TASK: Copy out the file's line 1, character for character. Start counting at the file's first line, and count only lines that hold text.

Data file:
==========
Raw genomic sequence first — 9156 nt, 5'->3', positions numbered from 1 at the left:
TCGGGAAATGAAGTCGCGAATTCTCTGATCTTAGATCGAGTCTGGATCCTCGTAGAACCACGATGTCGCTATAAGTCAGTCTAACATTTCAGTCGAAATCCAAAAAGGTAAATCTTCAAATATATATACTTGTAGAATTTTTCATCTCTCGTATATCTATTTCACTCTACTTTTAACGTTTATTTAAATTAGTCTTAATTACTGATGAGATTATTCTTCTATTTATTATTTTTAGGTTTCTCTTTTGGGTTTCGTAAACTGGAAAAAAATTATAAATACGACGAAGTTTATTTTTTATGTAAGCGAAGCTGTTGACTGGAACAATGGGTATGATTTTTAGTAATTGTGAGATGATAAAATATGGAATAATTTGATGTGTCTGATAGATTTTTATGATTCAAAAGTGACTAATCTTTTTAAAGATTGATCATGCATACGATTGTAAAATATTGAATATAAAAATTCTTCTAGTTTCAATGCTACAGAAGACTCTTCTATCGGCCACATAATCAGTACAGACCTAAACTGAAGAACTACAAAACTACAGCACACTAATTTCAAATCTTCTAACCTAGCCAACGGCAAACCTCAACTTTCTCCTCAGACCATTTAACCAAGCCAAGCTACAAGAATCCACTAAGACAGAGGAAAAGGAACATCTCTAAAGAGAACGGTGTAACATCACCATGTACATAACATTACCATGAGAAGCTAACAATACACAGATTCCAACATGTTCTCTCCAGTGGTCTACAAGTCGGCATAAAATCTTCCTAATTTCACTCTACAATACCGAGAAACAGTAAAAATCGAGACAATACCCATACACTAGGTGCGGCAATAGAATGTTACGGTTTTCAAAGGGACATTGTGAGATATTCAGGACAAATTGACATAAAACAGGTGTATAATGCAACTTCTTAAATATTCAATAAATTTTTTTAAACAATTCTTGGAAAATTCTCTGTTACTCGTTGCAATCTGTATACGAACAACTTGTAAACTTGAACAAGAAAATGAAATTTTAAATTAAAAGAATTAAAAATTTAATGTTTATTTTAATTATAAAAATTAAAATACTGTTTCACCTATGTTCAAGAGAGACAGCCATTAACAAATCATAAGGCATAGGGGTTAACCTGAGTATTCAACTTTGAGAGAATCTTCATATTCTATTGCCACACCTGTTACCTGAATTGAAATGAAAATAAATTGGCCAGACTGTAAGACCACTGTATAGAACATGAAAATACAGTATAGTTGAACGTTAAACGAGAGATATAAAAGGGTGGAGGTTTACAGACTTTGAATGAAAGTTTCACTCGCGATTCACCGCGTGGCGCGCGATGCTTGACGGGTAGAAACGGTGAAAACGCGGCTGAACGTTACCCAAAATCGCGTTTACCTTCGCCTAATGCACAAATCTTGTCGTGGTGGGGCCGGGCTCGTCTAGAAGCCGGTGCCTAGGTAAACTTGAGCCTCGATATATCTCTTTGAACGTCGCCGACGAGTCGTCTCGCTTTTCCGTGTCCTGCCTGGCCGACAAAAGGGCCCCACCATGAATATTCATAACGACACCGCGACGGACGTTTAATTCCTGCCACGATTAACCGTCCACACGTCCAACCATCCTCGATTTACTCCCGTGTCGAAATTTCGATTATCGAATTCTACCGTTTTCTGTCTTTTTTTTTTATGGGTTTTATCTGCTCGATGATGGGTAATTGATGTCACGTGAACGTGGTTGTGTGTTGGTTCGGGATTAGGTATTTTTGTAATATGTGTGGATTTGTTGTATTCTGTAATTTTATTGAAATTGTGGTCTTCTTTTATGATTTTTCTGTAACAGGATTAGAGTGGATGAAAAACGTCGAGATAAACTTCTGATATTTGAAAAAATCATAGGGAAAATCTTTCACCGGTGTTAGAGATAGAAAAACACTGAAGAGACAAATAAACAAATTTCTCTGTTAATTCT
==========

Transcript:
Raw genomic sequence first — 9156 nt, 5'->3', positions numbered from 1 at the left: